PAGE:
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News » UK » Turnaround restores underlying profit at Balfour Beatty » published 17 Aug 2016

Turnaround restores underlying profit at Balfour Beatty

Balfour Beatty's latest half-year results show an underlying profit of £7m compared to last year's equivalent figure of a £130m loss.

Notable recent wins include work at RAF Marham Above: Notable recent wins include work at RAF Marham

The overall total pre-tax figure for the group is still a loss, but the figure of £21m is a substantial improvement on the £150m loss for the same period last year.

The UK construction business made an underlying loss of £66m – also an improvement on last year’s figure for the same period, which saw a loss of £145m. Stripping out the impact of additional losses on historical projects, the business would have been close to break-even, said the company. It reported that good progress is being made on closing out the 89 problem contracts identified in 2015, with 81% of them at practical or financial completion as at June 2016.

Underlying revenue for the group was £4.024bn, down 6% from last year. The order book rose 7% to £12.4bn and the company said that disciplined bidding practices had been maintained.

The order book in the UK grew to £2.1bn from £1.9bn at the year end – the first growth in the UK order book since 2013. Notable wins in the period include a £170m contract to upgrade baggage screening and handling systems for Heathrow Airport; a contract for Highways England for the construction of a proposed lorry area near the M20, worth up to £130m; and an £82m contract to build engineering and training facilities at RAF Marham in Norfolk, in readiness for the arrival of the UK’s first F-35 Lightning II aircraft in 2018.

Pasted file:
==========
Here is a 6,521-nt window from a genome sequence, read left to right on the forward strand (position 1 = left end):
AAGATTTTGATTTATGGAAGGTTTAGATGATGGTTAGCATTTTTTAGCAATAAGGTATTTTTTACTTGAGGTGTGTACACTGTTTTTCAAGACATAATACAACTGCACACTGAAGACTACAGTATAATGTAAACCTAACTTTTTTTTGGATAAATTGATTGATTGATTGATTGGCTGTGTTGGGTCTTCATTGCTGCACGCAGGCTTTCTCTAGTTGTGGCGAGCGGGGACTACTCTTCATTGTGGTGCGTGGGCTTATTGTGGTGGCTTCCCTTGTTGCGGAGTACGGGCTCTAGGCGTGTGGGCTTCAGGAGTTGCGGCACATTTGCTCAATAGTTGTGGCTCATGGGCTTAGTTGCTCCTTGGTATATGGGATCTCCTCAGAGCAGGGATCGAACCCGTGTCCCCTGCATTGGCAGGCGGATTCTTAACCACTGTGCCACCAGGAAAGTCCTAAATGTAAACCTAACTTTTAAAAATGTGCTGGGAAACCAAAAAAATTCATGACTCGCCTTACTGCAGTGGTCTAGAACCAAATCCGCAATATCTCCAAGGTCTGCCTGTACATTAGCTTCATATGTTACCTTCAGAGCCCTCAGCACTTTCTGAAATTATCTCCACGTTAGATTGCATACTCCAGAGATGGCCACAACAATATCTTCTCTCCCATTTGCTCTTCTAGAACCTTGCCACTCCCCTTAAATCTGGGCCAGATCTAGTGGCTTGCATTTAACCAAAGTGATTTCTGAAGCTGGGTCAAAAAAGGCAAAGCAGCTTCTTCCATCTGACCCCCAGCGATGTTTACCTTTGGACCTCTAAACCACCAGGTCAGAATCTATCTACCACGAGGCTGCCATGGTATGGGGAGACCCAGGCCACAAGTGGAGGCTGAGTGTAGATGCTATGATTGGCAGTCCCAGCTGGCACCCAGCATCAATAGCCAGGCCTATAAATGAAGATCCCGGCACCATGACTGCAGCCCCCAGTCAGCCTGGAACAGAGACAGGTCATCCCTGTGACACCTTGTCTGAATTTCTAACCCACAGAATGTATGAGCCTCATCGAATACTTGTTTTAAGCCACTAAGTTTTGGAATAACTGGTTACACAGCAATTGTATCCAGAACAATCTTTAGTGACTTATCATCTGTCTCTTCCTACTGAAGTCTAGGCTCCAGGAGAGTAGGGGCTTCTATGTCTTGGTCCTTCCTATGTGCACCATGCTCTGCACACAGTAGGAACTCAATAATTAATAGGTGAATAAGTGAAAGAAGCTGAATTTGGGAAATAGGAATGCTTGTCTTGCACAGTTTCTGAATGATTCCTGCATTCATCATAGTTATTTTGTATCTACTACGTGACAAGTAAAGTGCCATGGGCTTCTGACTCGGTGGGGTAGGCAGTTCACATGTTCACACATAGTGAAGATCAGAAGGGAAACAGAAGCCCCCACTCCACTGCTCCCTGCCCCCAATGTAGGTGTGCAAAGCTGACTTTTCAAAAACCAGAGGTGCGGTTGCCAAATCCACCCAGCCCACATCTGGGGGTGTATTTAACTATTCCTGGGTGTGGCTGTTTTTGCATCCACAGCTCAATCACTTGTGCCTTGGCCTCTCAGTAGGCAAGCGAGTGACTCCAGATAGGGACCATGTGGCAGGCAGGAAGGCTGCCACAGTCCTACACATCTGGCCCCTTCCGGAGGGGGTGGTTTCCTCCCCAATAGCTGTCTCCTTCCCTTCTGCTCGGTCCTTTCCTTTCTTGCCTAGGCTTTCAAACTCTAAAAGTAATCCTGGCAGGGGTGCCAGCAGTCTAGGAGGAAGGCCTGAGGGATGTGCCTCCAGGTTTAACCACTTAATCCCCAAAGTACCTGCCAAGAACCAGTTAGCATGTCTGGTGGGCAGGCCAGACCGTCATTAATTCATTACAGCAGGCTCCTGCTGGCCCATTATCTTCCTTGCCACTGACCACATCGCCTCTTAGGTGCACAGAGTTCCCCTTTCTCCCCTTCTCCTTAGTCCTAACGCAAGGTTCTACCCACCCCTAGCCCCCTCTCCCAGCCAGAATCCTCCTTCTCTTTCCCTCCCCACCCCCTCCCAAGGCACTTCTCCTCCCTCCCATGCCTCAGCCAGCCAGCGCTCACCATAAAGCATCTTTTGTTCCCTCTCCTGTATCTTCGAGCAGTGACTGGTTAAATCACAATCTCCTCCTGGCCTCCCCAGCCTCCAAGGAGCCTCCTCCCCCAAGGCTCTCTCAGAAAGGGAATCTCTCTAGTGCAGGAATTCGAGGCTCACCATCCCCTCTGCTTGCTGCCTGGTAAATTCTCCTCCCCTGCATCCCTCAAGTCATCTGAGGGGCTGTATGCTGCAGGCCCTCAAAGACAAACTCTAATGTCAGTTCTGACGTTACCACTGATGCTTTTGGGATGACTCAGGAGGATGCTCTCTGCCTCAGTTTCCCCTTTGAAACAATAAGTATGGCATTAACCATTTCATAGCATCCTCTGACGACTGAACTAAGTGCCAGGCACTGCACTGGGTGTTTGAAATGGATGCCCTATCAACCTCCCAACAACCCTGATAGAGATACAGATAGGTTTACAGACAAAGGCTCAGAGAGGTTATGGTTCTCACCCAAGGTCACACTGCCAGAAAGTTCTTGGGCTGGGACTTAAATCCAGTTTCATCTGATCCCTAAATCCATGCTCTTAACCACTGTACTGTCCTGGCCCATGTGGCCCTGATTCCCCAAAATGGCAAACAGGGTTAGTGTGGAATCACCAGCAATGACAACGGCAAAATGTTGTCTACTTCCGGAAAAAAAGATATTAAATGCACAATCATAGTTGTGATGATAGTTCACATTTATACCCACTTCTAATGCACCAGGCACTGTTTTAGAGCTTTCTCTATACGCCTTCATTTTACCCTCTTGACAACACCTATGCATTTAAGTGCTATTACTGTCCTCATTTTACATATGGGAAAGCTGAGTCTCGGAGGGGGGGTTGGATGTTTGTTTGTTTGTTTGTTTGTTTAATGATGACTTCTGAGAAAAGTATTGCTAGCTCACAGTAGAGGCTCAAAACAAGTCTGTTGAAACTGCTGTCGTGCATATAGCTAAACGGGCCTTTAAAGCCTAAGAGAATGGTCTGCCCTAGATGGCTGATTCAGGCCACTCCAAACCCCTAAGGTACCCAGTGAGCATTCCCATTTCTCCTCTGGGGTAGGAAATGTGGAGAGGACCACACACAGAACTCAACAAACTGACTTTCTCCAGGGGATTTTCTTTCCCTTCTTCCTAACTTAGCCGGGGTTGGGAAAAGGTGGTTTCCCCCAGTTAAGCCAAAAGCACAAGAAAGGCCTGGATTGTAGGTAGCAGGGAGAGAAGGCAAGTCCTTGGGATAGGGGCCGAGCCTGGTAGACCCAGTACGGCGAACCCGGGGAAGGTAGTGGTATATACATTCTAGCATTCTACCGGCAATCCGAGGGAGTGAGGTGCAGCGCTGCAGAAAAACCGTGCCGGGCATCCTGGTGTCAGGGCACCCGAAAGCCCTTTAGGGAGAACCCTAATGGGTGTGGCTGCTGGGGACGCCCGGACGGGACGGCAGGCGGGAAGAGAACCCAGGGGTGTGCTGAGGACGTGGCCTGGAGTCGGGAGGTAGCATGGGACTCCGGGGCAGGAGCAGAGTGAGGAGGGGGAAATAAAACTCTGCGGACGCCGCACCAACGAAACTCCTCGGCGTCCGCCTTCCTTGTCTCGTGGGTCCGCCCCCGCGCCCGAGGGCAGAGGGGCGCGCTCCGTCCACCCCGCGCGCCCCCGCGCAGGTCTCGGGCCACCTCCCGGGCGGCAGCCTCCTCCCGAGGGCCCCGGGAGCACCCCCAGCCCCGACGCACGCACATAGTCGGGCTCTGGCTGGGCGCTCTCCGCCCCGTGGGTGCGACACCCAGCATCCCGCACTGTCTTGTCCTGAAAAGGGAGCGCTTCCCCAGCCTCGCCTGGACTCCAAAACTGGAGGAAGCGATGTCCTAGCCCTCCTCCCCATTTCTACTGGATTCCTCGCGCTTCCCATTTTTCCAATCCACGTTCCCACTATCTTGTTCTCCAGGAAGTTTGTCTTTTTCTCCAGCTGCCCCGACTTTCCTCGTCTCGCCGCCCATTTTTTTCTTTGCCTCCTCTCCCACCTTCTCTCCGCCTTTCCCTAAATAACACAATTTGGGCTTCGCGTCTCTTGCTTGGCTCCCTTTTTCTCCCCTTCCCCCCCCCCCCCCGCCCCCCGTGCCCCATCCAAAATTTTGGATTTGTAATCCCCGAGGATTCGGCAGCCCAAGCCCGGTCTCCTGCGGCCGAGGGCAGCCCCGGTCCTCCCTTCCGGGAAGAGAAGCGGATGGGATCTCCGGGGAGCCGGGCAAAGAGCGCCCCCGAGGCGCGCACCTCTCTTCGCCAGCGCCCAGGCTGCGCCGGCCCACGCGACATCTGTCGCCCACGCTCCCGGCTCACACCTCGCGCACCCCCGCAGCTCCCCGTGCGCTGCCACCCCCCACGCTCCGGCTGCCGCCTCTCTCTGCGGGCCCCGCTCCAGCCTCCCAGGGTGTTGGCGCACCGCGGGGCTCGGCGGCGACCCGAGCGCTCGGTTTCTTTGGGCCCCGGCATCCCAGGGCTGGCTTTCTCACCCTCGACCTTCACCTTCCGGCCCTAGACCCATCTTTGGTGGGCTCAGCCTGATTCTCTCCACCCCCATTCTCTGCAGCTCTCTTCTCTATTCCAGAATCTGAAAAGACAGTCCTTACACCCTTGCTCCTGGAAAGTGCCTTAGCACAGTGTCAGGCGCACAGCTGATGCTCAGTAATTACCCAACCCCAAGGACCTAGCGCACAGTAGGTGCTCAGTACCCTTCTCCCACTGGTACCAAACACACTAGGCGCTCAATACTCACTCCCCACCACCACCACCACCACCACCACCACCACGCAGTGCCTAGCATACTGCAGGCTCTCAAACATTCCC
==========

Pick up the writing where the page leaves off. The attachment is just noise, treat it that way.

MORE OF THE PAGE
As a result of the focus on bidding for contracts with increased bid margins and more favourable contract terms, the regional business is now focused on fewer, larger contracts and is reducing its exposure to contracts under £5m. 

The group launched its ‘Build to Last’ transformation programme in early 2015. Action was taken to remove management layers and upgrade leadership and governance through a simplified group structure.

Group chief executive Leo Quinn said: “We are now starting to see tangible benefits from the transformation of Balfour Beatty.

“Eighteen months into the first phase of Build to Last we have delivered our second successive half of underlying profitability and remain on track to achieve our initial targets of £200m cash in: £100m cost out. By concentrating on our selected markets, we are growing our order book within a control environment which ensures that our business decisions lead to sustainable profit and cash growth.

“We have maintained a strong balance sheet and expect Balfour Beatty to make further solid and measurable progress. As a result we are able to reinstate the dividend as planned.

“By the end of 2016 we will have successfully completed Phase One. Over the following 24 months, I am confident we can reach industry-standard margins and then build on the foundations Build to Last has put in place to deliver a Balfour Beatty with market-leading strengths and performance over the longer term.”

 

MPU

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This article was published on 17 Aug 2016 (last updated on 17 Aug 2016).

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